• The court “determines that there is risk of harm, child abuse, or child neglect to the child” and the parent’s rights to another child were INVOLUNTARILY terminated in Michigan or another state, and “the parent has failed to rectify the conditions that led to the prior termination of parental rights”. MCL 722.638(1)(b)(i).
  • The court “determines that there is risk of harm, child abuse, or child neglect to the child”, the parent’s rights to another child were VOLUNTARILY terminated in Michigan or another state, “the parent has failed to rectify the conditions that led to the prior termination of parental rights”, and the prior termination proceeding was based on abuse that included… [a]bandonment of a young child, [c]riminal sexual conduct involving penetration, attempted penetration, or assault with intent to penetrate, [b]attering, torture, or other severe physical abuse, [l]oss or serious impairment of an organ or limb, [l]ife threatening injury, [m]urder or attempted murder, [v]oluntary manslaughter, [or] [a]iding and abetting, attempting to commit, conspiring to commit, or soliciting murder or voluntary manslaughter”. MCL 722.638(1)(b)(ii).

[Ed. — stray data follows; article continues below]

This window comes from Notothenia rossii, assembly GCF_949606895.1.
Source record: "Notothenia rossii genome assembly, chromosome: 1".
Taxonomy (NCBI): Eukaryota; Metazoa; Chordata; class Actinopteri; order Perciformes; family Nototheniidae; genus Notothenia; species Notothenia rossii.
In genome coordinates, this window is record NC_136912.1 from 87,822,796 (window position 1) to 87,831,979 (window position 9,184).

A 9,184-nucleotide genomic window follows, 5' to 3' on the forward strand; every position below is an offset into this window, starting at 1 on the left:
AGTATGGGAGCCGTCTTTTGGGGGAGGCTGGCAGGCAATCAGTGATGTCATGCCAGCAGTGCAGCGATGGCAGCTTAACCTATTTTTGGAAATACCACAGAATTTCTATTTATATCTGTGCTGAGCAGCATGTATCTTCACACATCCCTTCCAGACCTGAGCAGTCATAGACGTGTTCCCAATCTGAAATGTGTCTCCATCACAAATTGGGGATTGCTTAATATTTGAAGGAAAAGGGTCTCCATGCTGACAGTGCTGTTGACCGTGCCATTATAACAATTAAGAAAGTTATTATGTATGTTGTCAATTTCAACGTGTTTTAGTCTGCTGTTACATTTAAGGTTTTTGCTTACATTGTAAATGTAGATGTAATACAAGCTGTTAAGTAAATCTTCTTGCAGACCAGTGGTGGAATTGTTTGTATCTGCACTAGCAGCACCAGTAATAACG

These aggravating circumstances can apply whether the parent is the suspected perpetrator or the parent is suspected of placing the child at an unreasonable risk of harm due to the parent’s failure to take reasonable steps to intervene to eliminate that risk.  MCL 722.638(2).

In this case, the trial court did NOT find that ANY of these aggravating circumstances applied to this situation.  DHHS was statutorily REQUIRED to make reasonable efforts towards reunification.  As a last ditch attempt to win their case, DHHS argued that the father was offered a case service plan to another child in 2012 so that constituted reasonable efforts now.  However, DHHS did not allege in their petition (and the trial court did not find) that any of the services offered to the father in 2012 constituted “reasonable efforts” with the child in 2018 to prevent removal from his care.  As a result, termination of parental rights was inappropriate in this case because no aggravated circumstances were found and DHHS made no reasonable efforts at reunification between the father and this child.